What if we could re-design everything from scratch? #waronwaste

What if we could start from scratch and re-design everything in our lives so that they were good for people, for the planet and for business?

What if every product and service had an overhaul and it was developed not only with this thought but also with keeping the users need at the heart so that the end result really added value to our lives?

I was inspired earlier this week when we undertook some lateral thinking exercises in the studio. The exercise was to think of a challenge and if there was no limits how could we solve the problem. So I thought about the world of Marketing and how it doesn’t always contribute to products and services that do good by people and the planet. So I thought what if we had a second chance and could go through the design process all over again? What would the world look like?

If products and services all followed the human centred design model below as well as producing outcomes that were good for all stakeholders the world may look very different today.

After watching the War on Waste I’ve been thinking more and more about this.

Cosmetic Standards for Fruit and Vegetables

Would supermarkets have gone down the path of marketing the perfect fruit and vegetable with their high quality standards? Would we be in the position we are in now where we’re waisting tonnes of fruit and veg every year because it doesn’t look ‘perfect’? Where bananas don’t make the shelf if they’re not 20-26cm long. Would consumers be demanding such ridiculous standards?  We’ve come to expect that everything is perfect and the supermarkets adhere to this rejecting anything that isn’t ‘perfect’, Woolworths have taken a token step with their Odd Bunch fruit and vegetables but it’s not enough to stop the waste. European supermarkets have progressed a lot further in this space, with one supermarket leading the charge with an Inglorious Fruit and Vegetables campaign.

We’ve also come to expect to buy produce all year round when the reality is different seasons produce different fruit and vegetables so we should buy based on this and adapt our recipes accordingly. But the trend to cook from recipes and the expectation that supermarkets will stock all fruit and vegetables all year round has meant that we know spend a lot of resources transporting fruit and veg between countries.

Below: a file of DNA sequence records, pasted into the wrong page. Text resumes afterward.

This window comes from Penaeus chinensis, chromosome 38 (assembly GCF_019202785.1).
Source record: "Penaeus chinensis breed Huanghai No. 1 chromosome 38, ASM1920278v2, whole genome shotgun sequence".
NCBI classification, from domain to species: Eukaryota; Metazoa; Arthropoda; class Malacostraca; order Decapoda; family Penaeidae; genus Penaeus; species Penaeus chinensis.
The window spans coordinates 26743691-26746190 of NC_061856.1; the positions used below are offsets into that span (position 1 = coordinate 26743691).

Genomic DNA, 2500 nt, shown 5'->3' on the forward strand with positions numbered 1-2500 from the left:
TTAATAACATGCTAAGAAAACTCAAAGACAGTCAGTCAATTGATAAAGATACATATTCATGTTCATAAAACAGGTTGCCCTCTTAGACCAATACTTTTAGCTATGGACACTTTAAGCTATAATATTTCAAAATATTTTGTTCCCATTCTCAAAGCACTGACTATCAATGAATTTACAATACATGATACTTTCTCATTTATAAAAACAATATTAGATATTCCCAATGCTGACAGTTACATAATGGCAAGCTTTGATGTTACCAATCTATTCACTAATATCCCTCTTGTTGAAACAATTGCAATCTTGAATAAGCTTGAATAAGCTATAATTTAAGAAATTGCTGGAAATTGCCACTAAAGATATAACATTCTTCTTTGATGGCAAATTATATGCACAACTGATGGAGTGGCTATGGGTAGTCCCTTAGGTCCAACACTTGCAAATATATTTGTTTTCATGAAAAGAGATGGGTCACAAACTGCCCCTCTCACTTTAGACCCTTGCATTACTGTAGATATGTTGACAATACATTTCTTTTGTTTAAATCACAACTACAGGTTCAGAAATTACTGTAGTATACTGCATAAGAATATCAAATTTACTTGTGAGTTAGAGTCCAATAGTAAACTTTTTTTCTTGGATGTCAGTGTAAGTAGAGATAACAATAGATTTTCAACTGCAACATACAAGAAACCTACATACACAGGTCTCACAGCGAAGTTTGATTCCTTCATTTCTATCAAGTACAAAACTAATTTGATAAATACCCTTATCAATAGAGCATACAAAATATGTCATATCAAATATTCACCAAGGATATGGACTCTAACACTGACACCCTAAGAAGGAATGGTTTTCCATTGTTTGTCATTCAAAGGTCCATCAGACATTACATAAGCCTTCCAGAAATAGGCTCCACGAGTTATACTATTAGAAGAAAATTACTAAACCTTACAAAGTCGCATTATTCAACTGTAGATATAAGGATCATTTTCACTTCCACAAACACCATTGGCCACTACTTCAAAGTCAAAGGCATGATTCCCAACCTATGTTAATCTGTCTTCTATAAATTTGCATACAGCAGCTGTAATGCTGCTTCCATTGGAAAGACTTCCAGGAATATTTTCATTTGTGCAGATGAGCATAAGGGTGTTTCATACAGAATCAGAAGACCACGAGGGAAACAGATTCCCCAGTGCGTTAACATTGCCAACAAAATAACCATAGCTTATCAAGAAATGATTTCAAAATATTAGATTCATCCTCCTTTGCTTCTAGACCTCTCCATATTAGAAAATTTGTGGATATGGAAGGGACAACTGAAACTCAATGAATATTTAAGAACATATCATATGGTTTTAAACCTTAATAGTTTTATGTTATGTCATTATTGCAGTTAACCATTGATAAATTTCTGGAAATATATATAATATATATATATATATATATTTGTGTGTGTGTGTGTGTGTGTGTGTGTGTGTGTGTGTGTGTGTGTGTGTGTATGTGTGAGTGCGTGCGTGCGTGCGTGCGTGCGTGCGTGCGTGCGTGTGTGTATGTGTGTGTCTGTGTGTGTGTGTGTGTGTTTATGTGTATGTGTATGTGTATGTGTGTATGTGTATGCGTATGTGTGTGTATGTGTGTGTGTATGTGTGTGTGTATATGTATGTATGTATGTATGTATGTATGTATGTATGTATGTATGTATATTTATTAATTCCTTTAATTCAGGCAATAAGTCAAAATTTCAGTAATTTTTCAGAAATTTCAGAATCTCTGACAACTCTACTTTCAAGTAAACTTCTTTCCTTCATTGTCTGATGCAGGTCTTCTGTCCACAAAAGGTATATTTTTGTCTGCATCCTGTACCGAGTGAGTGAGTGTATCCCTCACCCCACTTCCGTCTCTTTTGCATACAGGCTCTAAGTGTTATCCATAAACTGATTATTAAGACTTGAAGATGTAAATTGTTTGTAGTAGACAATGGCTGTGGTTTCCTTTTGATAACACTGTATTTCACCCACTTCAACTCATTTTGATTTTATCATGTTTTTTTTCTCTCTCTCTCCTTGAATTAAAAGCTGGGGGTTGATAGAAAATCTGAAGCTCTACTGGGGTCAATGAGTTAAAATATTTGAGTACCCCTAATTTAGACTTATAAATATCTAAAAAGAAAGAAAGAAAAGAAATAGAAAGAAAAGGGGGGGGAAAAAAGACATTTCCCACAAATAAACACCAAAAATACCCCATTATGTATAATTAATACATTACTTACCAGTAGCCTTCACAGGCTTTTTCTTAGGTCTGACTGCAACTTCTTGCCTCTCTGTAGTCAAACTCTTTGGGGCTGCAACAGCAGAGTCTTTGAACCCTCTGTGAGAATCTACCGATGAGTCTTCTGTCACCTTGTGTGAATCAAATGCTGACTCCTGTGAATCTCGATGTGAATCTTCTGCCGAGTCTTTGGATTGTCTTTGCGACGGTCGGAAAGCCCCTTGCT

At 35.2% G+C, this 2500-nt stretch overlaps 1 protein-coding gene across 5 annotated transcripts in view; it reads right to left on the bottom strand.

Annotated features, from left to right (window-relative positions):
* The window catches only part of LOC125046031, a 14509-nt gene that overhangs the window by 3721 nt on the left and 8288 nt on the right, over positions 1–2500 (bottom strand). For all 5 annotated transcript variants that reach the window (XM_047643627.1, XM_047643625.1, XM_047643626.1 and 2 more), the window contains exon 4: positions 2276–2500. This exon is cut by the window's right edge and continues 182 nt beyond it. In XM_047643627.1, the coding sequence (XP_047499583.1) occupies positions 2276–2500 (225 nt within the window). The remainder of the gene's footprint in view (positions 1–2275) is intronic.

According to War on Waste the average family throws out an average of $3,500 worth of food every year. We’ve lost touch with the impact that this has on the environment and society.

Fast Fashion

If we were starting from scratch with the fashion industry would we consider another way of creating it so that everyone involved in the supply chain was considered and the true cost was weighed up? We would be aware that for every cotton shirt that is made it takes 2,700 of water, which is enough for one person to drink for 900 days. Fashion brands would think of the effect the fast fashion movement has on the rate that we’re disposing of clothing and textiles, which in Australia is 6,000 kilograms every 10 minutes. Instead we may have found ourselves mending our clothes and retailers would focus on producing great quality products that lasted rather than cheap products designed to be disposed of.

If we could design the fashion industry so that it was good for people, planet and business Ethical Fashion Brands would be the norm rather than the exception.

Unhealthy Fast Food

We’ve had an explosion of unhealthy brands that have been masquerading as healthy products when in fact they have been loaded with sugar, salt and fat. If we knew the affect that these foods would have on society and our health would we allow them to take up so much space in our supermarkets or would we put in place regulations so that products had to disclose their health benefits (as we’re starting to see now) with health star ratings.

When More is not More

As an industry and as marketeers we’ve been bombarding consumers with messages that make them feel like their life isn’t complete if they don’t have a certain product or the next gadget. We have gone through an era of push marketing when marketing messages crowded our lives telling us in order to be happy we needed to purchase the latest good or service. Thank goodness marketers are focussing more on pull techniques and meaningful marketing where the right channels are used to communicate to the right audience with products that actually add value to their lives.

I know I feel better about what I do when the product and service I’m helping to promote authentically sets out to be good for people, planet and business and I know that in the end they will be more successful as they build loyal connections with their audiences.

Like it or not we have gone down this path but it’s now up to us as business owners, marketers and consumers to use business as a force for good and creating meaningful and valuable experiences for all.

Gemma Dittmar
Director of Brand Projects

*according to WWF.

Images: War on Waste – ABC

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